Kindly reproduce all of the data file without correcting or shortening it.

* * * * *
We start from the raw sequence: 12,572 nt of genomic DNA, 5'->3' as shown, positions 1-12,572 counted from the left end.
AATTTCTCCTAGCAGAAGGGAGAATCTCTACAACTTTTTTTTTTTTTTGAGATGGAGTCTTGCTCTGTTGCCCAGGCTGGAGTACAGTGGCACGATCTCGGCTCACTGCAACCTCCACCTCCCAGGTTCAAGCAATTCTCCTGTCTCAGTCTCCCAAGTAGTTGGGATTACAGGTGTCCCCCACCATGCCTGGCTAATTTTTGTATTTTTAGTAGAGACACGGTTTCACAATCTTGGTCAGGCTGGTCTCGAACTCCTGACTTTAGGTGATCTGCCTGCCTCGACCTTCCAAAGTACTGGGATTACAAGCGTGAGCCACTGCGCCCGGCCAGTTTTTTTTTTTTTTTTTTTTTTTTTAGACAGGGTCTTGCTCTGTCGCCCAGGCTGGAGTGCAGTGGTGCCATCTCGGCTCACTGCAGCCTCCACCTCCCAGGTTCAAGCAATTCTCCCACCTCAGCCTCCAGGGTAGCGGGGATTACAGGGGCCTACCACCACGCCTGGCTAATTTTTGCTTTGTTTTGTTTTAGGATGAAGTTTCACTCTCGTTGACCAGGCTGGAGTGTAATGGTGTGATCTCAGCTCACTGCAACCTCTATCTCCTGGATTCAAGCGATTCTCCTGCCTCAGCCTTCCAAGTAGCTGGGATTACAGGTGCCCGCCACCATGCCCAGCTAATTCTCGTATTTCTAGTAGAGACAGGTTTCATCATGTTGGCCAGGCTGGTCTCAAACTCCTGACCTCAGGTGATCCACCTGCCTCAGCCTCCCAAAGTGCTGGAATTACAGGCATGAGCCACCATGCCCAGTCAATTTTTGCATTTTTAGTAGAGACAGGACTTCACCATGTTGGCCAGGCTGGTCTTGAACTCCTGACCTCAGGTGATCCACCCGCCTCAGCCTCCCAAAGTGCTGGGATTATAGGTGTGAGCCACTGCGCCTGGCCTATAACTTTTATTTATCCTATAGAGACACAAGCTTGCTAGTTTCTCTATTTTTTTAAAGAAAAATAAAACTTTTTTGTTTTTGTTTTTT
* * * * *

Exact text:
We start from the raw sequence: 12,572 nt of genomic DNA, 5'->3' as shown, positions 1-12,572 counted from the left end.
AATTTCTCCTAGCAGAAGGGAGAATCTCTACAACTTTTTTTTTTTTTTGAGATGGAGTCTTGCTCTGTTGCCCAGGCTGGAGTACAGTGGCACGATCTCGGCTCACTGCAACCTCCACCTCCCAGGTTCAAGCAATTCTCCTGTCTCAGTCTCCCAAGTAGTTGGGATTACAGGTGTCCCCCACCATGCCTGGCTAATTTTTGTATTTTTAGTAGAGACACGGTTTCACAATCTTGGTCAGGCTGGTCTCGAACTCCTGACTTTAGGTGATCTGCCTGCCTCGACCTTCCAAAGTACTGGGATTACAAGCGTGAGCCACTGCGCCCGGCCAGTTTTTTTTTTTTTTTTTTTTTTTTTAGACAGGGTCTTGCTCTGTCGCCCAGGCTGGAGTGCAGTGGTGCCATCTCGGCTCACTGCAGCCTCCACCTCCCAGGTTCAAGCAATTCTCCCACCTCAGCCTCCAGGGTAGCGGGGATTACAGGGGCCTACCACCACGCCTGGCTAATTTTTGCTTTGTTTTGTTTTAGGATGAAGTTTCACTCTCGTTGACCAGGCTGGAGTGTAATGGTGTGATCTCAGCTCACTGCAACCTCTATCTCCTGGATTCAAGCGATTCTCCTGCCTCAGCCTTCCAAGTAGCTGGGATTACAGGTGCCCGCCACCATGCCCAGCTAATTCTCGTATTTCTAGTAGAGACAGGTTTCATCATGTTGGCCAGGCTGGTCTCAAACTCCTGACCTCAGGTGATCCACCTGCCTCAGCCTCCCAAAGTGCTGGAATTACAGGCATGAGCCACCATGCCCAGTCAATTTTTGCATTTTTAGTAGAGACAGGACTTCACCATGTTGGCCAGGCTGGTCTTGAACTCCTGACCTCAGGTGATCCACCCGCCTCAGCCTCCCAAAGTGCTGGGATTATAGGTGTGAGCCACTGCGCCTGGCCTATAACTTTTATTTATCCTATAGAGACACAAGCTTGCTAGTTTCTCTATTTTTTTAAAGAAAAATAAAACTTTTTTGTTTTTGTTTTTT